Draft abortion opinion renews urgency on over-the-counter birth control

“Access to the pill over the counter really is an equity issue, and now more than ever we need to be doing everything in our power to break down barriers to contraception, knowing that access to abortion is going to become much harder in this nation,” said Raegan McDonald-Mosley, CEO of Power to Decide, a nonprofit that works to prevent unplanned pregnancies.

The prospect of having a daily birth control pill available anywhere people can purchase medicines without a doctor’s supervision comes nearly two decades after a bruising battle at FDA over making the emergency contraception drug known as “Plan B” available over the counter — a political row that prompted the resignation of Susan Wood, the agency’s director of the Office of Women’s Health.

“The reviewers and the leadership get pressures from all directions, so it’s really important that any kind of protection around FDA is in place and it is maintained and strengthened because it’s not perfect,” said Wood, now a health policy professor at George Washington University.

Democratic lawmakers are pressuring the FDA to move quickly once the applications are submitted. “The health and well-being of people capable of pregnancy across America is at stake,” 59 House members led by the chairs of the Pro-Choice Caucus wrote FDA Commissioner Robert Califf in March.

Meanwhile, some conservative lawmakers are working to restrict access to contraception, and Sen. Marsha Blackburn (R-Tenn.) questioned the legal precedent establishing the right to privacy for contraceptive access during Supreme Court Justice Ketanji Brown Jackson’s nomination hearings.

A coalition of reproductive rights groups, researchers and clinicians has worked to bring hormonal contraceptives over the counter for nearly two decades. The Oral Contraceptives Over-the-Counter Working Group, which counts Wood as a member, began working with HRA Pharma in 2016 to conduct research to help support an application for an OTC designation.

The American College of Obstetricians and Gynecologists and the American Academy of Family Physicians have backed over-the-counter birth control pill options, which OTC advocates say makes it clear that FDA can and should endorse the switch.

“I don’t think that we would have embarked on this if that weren’t the case, and that should influence FDA to support it,” said Samantha Miller, co-CEO of Cadence Health.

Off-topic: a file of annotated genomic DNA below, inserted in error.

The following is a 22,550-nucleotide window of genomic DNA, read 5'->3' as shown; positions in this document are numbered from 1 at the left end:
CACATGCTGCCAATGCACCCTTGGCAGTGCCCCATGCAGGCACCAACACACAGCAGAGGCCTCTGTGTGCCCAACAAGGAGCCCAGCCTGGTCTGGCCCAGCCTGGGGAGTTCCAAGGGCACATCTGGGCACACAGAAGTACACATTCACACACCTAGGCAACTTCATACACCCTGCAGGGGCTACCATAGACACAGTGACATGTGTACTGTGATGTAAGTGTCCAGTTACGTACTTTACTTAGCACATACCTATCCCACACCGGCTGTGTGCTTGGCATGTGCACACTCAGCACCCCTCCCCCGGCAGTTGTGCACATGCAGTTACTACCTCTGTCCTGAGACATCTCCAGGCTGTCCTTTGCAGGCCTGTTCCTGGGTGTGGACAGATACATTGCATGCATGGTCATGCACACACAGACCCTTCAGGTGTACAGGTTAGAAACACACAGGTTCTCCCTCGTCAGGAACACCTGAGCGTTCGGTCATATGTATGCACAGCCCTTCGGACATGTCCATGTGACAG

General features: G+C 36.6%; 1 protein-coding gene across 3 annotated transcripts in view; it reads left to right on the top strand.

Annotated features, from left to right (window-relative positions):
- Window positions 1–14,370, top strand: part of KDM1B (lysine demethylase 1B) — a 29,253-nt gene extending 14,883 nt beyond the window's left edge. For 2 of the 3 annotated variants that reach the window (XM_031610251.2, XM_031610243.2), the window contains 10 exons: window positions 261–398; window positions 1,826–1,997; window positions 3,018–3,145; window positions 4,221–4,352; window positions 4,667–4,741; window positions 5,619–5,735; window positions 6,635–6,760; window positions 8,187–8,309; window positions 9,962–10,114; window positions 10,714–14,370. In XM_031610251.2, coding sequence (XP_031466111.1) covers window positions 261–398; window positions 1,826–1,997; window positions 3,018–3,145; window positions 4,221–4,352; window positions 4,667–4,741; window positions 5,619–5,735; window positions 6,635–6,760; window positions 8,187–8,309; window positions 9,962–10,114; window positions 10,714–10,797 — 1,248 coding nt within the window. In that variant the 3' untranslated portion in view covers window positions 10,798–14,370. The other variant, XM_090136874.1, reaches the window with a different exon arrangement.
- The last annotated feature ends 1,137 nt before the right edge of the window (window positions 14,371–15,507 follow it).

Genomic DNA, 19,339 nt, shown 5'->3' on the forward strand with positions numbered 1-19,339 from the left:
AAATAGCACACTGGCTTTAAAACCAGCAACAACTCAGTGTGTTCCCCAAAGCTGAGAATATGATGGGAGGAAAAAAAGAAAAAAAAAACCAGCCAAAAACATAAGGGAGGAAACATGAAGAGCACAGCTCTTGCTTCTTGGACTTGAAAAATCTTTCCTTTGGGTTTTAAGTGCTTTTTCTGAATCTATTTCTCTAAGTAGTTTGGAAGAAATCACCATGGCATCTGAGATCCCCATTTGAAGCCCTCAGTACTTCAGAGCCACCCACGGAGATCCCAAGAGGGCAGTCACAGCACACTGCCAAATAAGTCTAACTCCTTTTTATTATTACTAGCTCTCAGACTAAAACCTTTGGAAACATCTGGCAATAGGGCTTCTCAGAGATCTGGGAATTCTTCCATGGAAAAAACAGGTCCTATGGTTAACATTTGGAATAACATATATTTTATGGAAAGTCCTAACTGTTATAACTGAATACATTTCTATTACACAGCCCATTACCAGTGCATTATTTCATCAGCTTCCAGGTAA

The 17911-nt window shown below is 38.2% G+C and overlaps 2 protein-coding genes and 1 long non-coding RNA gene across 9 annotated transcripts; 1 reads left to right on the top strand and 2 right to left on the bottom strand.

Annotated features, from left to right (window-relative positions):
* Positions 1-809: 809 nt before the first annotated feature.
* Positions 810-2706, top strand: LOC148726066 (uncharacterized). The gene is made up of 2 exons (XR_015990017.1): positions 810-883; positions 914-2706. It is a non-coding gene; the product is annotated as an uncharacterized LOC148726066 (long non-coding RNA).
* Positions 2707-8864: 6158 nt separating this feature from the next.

Birth control pills, while overwhelmingly safe, can complicate some underlying health conditions and have always required a doctor’s supervision.

Some advocates say it’ll likely be easier to make HRA’s over-the-counter because it poses fewer risks to different groups of people. Hana is a progestin-only pill, which means there is less likelihood of adverse reactions. Cadence makes a combination pill that contains a mix of estrogen and a progestin. People over 35 years old, smokers or those who have poorly controlled high blood pressure or blood-clotting disorders may be advised to avoid combination pills.

Both companies must also ensure consumers can understand the label and follow directions accompanying the medication.

A spokesperson for HRA Pharma declined to comment. But Miller said FDA has placed a clinical hold on actual use trials of Cadence’s combination pill, adding more requirements around monitoring trial participants’ blood pressure. The new requirements, which compelled Cadence to update its label and redo comprehension studies, have set back the company’s actual use trial by at least a year, she said.

“We are really committed to seeing this through all the way to the end,” Miller told POLITICO.

Advocates also are promoting an OTC designation for the pills without limiting their use to adults. They argue the science shows oral contraceptives are safe and effective in teens, and any foray into age restrictions would amount to politicizing the OTC switch.

“I’d be far more worried about [people over 80] taking something that might cause them injury than the under-15 crowd taking a drug that you cannot overdose on, that has no adverse events of any kind of note at all,” Wood said.

OTC birth control proponents say removing barriers to oral contraceptives is not a substitute for safe abortions but provides one more tool for people to prevent unintended pregnancies.

“Everyone should have the freedom to determine their own life path,” said Victoria Nichols, project director for the Free the Pill campaign, which is associated with the OTC working group on the pill. “Both contraception and abortion are part of the full range of sexual and reproductive health care that allows us to exercise that freedom.”